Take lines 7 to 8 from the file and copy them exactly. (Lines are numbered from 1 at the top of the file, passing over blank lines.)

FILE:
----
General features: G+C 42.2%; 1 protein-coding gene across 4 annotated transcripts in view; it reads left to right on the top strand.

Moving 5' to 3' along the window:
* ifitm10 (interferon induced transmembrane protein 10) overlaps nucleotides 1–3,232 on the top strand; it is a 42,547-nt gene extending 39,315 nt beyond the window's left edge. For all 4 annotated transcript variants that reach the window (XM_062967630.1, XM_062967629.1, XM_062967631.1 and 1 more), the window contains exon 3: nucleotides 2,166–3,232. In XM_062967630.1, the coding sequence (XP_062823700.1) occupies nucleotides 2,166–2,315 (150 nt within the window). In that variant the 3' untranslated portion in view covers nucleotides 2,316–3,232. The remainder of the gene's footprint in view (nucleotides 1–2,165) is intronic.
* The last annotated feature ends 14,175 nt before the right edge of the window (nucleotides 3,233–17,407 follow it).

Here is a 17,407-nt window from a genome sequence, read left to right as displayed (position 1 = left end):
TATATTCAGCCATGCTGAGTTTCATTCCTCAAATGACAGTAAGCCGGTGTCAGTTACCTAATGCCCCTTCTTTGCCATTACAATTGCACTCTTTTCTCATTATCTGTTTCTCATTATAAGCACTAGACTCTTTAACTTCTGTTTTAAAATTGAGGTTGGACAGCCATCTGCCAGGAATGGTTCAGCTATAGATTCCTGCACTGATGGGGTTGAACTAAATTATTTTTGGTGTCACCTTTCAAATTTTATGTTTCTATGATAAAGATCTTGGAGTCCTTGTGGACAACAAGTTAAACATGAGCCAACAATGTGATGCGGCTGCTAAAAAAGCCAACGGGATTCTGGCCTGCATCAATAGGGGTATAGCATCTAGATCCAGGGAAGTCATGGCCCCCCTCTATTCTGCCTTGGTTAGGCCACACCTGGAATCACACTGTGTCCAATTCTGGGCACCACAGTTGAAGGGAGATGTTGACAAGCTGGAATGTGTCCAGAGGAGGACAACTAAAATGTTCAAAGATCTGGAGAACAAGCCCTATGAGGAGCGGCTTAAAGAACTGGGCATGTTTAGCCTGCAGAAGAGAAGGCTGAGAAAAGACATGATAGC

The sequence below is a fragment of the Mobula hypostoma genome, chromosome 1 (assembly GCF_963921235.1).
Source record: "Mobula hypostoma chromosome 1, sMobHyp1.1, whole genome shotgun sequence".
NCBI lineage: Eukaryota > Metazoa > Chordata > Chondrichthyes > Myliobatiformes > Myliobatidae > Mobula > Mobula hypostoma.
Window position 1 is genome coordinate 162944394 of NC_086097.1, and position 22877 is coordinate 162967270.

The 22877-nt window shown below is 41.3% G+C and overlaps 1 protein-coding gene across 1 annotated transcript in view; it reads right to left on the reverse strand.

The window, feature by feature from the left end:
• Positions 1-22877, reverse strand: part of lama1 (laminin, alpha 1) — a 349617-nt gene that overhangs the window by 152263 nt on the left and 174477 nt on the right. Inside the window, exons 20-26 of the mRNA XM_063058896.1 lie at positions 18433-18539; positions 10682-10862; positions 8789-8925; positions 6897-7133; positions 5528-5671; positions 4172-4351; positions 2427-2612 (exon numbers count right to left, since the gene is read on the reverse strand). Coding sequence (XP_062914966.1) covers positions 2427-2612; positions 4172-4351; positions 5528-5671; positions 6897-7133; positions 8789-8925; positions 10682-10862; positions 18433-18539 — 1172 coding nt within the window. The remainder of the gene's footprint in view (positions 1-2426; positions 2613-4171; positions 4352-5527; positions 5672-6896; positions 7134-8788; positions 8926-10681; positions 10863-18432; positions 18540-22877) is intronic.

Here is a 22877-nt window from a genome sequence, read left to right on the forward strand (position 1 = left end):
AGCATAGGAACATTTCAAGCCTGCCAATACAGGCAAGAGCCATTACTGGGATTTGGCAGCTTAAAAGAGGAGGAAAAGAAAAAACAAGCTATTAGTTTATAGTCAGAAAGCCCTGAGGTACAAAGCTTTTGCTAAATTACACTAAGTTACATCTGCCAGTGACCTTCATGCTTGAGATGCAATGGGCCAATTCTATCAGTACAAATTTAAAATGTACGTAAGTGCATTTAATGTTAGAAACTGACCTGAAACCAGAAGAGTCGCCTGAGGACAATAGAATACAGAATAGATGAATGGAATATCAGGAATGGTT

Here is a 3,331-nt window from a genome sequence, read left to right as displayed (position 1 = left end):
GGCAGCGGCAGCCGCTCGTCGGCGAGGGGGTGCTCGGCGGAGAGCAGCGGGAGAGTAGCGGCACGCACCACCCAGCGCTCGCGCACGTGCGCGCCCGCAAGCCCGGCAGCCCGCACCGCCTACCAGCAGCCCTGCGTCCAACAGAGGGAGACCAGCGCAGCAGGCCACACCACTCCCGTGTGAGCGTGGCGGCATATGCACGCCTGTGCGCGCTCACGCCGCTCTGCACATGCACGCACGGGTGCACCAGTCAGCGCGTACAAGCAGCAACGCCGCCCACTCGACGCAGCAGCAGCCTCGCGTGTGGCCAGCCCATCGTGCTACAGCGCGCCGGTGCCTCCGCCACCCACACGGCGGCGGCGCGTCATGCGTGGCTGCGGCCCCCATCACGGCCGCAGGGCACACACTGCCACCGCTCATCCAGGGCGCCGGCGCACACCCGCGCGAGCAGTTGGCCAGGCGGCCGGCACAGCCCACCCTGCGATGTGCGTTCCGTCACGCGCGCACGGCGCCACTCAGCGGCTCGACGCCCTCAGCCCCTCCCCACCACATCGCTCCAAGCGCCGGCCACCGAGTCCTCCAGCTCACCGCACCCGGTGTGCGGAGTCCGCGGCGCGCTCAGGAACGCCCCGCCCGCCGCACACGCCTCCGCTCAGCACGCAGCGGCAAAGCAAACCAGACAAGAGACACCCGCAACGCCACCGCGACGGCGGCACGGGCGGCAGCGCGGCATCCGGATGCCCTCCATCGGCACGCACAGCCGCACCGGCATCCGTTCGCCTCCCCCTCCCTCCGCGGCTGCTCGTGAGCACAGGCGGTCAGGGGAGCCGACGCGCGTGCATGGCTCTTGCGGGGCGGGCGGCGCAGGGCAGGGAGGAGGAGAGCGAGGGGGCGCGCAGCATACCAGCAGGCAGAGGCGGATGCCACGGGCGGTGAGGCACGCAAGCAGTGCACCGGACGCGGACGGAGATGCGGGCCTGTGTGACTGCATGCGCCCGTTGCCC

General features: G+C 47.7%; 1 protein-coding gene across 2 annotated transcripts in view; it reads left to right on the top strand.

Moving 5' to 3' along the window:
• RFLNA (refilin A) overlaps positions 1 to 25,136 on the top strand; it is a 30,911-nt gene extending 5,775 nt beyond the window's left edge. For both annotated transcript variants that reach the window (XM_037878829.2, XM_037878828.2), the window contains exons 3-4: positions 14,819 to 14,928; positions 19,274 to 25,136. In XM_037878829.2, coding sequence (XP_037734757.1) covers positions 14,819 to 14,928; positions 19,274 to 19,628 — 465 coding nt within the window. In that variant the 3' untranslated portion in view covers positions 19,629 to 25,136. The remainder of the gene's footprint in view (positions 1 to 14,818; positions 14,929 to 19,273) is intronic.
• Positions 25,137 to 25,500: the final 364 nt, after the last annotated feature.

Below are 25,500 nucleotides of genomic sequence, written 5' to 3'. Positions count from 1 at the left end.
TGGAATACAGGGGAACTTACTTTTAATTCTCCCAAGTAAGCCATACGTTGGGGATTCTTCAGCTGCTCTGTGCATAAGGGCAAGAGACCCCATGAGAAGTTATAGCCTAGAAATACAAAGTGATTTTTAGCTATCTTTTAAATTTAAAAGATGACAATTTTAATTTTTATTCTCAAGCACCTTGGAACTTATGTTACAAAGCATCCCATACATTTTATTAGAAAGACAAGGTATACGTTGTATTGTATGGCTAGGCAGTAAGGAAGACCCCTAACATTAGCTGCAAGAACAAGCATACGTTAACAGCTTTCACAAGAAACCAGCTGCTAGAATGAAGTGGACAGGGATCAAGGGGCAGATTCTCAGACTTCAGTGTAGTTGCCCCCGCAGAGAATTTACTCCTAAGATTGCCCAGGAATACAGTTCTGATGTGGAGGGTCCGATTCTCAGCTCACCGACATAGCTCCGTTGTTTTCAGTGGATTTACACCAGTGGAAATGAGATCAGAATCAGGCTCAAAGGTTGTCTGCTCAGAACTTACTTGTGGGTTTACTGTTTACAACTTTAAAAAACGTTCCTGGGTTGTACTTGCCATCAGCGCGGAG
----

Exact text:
The sequence below is a fragment of the Mobula hypostoma genome, chromosome 1 (assembly GCF_963921235.1).
Source record: "Mobula hypostoma chromosome 1, sMobHyp1.1, whole genome shotgun sequence".